Programmers include people from many different cultures, with differing professional backgrounds and a wide range of skill sets.
Even though there are programmers of all stripes, particular attributes can mean the difference between an average programmer and a highly talented one. Here are a handful of qualities to try to find in candidates when hiring a programmer.
(Technical) Reading comprehension
A considerable part of a programmer’s day is spent reading code, paperwork or project specifications. Programmers who have difficulty comprehending what they’re reading will be less efficient than those who do. In fact, someone with poor reading comprehension could be a liability if they misread important specs and cause delays or allow for a major security breach.
It can be difficult to gauge reading comprehension abilities during the candidate selection process, unless you administer a formal reading comprehension test.
Great programmers are always looking at their systems, even if they seem to be working fine, to learn as much as possible. This kind of active curiosity is how issues can be addressed before they become massive problems. A programmer who is not actively curious risks falling into the trap of not knowing why they are doing something, essentially working with blinders on.
For obvious reasons, a programmer who is detail oriented will be considerably more effective than a programmer who isn’t. One tiny bug could set back a project for weeks if it isn’t caught. Also, a detail-oriented programmer who doesn’t write buggy code has to spend less time debugging.
Hiring managers should have serious doubts about applicants who submit a resume and other application materials with typos and grammatical errors.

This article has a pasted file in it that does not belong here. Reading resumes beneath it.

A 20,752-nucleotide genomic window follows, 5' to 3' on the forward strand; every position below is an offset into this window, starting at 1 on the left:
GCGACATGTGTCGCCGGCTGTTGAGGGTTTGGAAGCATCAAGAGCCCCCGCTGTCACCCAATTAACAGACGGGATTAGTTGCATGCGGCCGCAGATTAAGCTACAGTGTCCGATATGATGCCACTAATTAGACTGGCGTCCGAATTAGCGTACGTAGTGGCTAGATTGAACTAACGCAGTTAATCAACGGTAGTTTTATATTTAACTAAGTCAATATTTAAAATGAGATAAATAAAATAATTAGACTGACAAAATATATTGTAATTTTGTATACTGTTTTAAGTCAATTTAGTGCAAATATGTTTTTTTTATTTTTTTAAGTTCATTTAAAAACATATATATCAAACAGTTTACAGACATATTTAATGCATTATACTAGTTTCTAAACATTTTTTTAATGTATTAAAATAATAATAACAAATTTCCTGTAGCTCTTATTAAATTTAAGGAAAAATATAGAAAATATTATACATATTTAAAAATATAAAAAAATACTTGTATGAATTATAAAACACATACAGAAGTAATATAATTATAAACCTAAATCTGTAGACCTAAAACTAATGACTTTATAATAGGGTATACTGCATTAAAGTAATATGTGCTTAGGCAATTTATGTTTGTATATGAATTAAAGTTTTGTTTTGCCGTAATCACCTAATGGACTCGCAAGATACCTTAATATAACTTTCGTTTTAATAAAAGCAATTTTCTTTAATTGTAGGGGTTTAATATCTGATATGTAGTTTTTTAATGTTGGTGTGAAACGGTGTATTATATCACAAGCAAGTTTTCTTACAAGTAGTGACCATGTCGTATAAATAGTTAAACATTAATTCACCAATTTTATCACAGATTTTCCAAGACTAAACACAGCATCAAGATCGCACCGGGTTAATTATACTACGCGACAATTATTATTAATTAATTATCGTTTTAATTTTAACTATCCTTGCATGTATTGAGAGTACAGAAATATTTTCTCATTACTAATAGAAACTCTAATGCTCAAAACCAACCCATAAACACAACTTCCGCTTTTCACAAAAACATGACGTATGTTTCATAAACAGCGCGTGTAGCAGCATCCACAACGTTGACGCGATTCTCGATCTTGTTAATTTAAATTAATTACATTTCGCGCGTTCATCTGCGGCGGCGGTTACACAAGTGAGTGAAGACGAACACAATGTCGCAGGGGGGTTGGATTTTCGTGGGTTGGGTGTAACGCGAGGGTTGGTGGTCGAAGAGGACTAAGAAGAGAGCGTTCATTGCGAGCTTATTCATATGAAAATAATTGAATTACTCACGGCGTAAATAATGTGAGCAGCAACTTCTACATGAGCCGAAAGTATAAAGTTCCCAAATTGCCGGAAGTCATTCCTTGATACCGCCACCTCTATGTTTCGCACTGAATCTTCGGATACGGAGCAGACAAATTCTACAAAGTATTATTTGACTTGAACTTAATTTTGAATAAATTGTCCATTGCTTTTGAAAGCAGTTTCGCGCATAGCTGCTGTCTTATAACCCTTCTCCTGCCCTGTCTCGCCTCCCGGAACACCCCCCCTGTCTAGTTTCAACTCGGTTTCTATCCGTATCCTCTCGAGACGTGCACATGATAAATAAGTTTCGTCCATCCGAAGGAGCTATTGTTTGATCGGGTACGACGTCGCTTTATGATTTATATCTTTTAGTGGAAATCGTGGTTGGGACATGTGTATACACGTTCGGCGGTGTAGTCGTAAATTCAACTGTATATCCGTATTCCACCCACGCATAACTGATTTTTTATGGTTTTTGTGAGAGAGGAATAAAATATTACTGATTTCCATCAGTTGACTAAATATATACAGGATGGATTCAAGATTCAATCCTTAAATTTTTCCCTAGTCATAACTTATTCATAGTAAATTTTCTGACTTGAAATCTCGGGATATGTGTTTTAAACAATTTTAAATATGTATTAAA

An ability to learn
Programmers often do work on projects that function outside the world of programming, and good programmers are capable of finding out about the ecosystem in which their software will operate. While a programmer doesn’t need a CPA to code accounting software, for instance, they should be able to learn about the basic math and business principles involved in the project.
Look for candidates who have shown a progression of learning, even after their formal education years.
A desire to learn
After their formal education is over, programmers typically learn additional skills and languages on their own. Applicants who aren’t just able but willing to learn continuously are more valuable employees than those don’t learn outside formal training situations.
Simply put, these programmers will be better at programming over the long haul.
Programmers who find it difficult expressing their thoughts or picking up on what others are attempting to tell them will not the best employees, as they are expected to be able to give and receive highly technical information. Many programmers work remotely, and communication skills are even more important in these roles.
An applicant’s performance throughout the interview process can be strong indicator of overall communication ability.
At Thompson Technologies, we have years of experience sourcing programming talent for our clients. If your company is currently in need of tech talent, please contact us today.